sudden decrease in the angle of attack and also abruptly losing the supporting force of the rising mass of air.
That flying with one wing in the column and the other out must interfere with lateral stability and possibly cause a fall as though a hole had been encountered, is obvious, but the effects of plunging squarely into or out of the column require a little further consideration.
Let an aeroplane that is flying horizontally pass from quiescent air squarely into a rising column. The front of the machine will be lifted, as it enters the column, a little faster than the rear, and the angle of attack, that is to say, the angle at which the wing is inclined to the horizon, will be slightly increased. This, together with the rising air, will rapidly carry the machine to higher levels, which, of itself, is not important. If, however, the angle of attack is so changed by the pilot as to keep the machine, while in the rising column, at a constant level, and if, with this new adjustment, the rising column is abruptly left, a rapid descent must begin—the half hole is met. But even this is not necessarily harmful. Probably the real danger under such circumstances arises from over adjustments by the aeronaut in his hasty attempt to correct for the abrupt changes. Such an adjustment might well cause a fall so sudden as strongly to suggest an actual hole in the air.
Rising columns, of the nature just described occur most frequently during clear summer days and over barren ground. Isolated hills, especially short or conical ones, should be avoided during warm still days, for on such occasions their sides are certain to be warmer than the adjacent atmosphere at the same level, and hence to act like so many chimneys in producing updrafts. Eising air columns occur less frequently and are less vigorous over water, and over level green vegetation, than elsewhere. They are also less frequent during the early forenoon than in the hotter portion of the day, and practically absent before sun rise, and at such times as the sky is wholly covered with clouds.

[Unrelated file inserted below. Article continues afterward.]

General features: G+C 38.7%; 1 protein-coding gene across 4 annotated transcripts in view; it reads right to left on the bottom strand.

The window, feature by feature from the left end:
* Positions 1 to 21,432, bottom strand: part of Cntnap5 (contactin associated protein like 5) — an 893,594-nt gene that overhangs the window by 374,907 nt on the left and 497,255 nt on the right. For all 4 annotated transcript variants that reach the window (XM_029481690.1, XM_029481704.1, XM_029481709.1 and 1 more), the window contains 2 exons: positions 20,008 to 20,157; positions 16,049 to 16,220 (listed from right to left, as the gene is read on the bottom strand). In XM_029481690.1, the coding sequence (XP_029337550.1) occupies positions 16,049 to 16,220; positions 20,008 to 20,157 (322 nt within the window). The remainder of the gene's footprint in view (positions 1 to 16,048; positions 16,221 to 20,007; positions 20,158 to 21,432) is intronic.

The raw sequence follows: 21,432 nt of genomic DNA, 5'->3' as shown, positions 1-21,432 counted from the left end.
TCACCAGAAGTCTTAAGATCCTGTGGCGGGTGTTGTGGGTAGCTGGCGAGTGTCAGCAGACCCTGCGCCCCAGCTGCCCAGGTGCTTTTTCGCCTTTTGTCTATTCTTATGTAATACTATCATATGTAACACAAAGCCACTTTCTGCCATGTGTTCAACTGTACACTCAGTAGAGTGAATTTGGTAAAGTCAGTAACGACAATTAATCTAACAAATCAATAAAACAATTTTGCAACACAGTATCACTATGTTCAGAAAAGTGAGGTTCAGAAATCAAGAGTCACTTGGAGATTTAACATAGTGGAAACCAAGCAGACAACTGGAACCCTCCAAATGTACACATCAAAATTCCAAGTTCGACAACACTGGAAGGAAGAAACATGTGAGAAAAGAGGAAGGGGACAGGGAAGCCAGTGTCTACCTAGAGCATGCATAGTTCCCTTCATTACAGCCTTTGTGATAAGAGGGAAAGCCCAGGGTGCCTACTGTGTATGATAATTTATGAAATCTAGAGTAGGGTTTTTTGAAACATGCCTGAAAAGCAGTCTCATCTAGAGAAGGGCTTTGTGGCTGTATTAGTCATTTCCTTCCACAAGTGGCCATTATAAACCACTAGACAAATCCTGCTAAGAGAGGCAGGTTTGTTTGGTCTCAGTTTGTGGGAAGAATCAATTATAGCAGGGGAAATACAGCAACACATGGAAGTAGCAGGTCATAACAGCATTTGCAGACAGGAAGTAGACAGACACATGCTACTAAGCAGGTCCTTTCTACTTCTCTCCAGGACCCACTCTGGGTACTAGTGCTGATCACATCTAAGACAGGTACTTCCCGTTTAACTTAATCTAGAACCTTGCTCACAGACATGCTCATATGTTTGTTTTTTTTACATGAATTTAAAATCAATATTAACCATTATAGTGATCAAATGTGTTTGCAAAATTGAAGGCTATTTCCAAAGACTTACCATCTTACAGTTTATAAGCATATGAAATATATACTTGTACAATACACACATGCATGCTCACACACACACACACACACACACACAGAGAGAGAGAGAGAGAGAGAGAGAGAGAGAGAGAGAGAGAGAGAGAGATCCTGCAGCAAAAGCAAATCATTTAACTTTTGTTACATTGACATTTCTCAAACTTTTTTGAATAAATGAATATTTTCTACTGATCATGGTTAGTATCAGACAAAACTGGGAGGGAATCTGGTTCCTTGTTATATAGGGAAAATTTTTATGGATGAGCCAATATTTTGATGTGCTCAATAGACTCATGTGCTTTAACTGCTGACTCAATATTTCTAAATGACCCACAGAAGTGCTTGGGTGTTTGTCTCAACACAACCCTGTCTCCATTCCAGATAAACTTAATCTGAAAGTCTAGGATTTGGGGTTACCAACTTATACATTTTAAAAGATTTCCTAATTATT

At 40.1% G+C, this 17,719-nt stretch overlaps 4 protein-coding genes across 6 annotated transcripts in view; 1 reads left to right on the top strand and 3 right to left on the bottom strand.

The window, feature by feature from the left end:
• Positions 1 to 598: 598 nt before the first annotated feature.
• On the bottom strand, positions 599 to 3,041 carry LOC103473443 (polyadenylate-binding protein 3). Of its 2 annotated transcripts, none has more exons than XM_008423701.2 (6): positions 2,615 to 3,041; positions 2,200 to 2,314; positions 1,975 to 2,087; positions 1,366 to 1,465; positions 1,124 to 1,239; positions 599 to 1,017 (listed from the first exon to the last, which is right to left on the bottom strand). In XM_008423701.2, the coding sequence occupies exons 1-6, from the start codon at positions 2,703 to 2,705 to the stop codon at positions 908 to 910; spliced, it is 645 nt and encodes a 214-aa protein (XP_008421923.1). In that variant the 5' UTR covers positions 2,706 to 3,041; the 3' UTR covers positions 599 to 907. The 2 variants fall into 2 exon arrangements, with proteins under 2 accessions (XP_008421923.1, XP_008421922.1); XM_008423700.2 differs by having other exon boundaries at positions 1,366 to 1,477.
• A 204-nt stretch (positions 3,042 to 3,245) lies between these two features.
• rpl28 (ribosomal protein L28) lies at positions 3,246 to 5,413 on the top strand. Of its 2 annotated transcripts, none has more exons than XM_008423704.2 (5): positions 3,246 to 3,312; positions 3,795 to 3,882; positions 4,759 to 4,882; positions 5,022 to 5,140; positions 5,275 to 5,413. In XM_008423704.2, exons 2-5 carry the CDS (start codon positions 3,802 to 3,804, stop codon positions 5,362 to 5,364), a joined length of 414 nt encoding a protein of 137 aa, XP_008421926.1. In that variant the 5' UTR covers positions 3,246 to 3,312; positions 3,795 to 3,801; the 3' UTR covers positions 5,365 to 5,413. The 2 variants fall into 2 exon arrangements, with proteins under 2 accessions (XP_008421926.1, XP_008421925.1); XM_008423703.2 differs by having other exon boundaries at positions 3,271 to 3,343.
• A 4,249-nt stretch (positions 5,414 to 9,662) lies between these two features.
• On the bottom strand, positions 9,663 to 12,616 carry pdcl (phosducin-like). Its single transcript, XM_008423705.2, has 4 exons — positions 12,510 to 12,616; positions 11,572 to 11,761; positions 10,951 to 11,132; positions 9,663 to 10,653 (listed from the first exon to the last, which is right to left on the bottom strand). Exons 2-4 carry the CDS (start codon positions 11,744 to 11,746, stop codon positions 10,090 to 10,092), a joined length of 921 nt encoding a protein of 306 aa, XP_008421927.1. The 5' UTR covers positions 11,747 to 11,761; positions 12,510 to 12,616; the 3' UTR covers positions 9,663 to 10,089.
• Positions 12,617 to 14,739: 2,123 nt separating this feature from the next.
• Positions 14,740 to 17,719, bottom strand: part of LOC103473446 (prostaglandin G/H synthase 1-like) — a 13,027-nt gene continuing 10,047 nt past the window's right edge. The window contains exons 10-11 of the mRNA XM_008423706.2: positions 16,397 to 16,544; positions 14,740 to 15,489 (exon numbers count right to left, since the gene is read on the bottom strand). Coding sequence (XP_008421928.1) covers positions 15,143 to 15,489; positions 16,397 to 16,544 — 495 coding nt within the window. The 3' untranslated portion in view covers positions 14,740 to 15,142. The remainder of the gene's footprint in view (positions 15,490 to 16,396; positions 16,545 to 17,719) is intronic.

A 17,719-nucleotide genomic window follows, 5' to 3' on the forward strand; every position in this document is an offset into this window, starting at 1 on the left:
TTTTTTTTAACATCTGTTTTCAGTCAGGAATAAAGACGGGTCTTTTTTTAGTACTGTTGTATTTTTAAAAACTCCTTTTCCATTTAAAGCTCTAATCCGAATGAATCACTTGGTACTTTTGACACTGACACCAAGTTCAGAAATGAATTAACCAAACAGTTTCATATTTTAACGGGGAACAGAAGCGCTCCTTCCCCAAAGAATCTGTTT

The aerial cataract is the counterpart of the aerial fountain, and js most likely to occur at the same time. It is seldom rapid, save in connection with thunder storms, and such effect as it may have is exactly similar to, but in the opposite direction from, that of the rising column.
The term "aerial cascade" may, with some propriety, be applied to the wind as it sweeps down the lee side of a hill or mountain. It is most pronounced when the wind is at right angles to the direction of the ridge, and when the mountain is rather high and steep. The swift downward sweep of the air when the wind is strong may carry the aeroplane with it and lead observers, if not the pilot, to fancy that another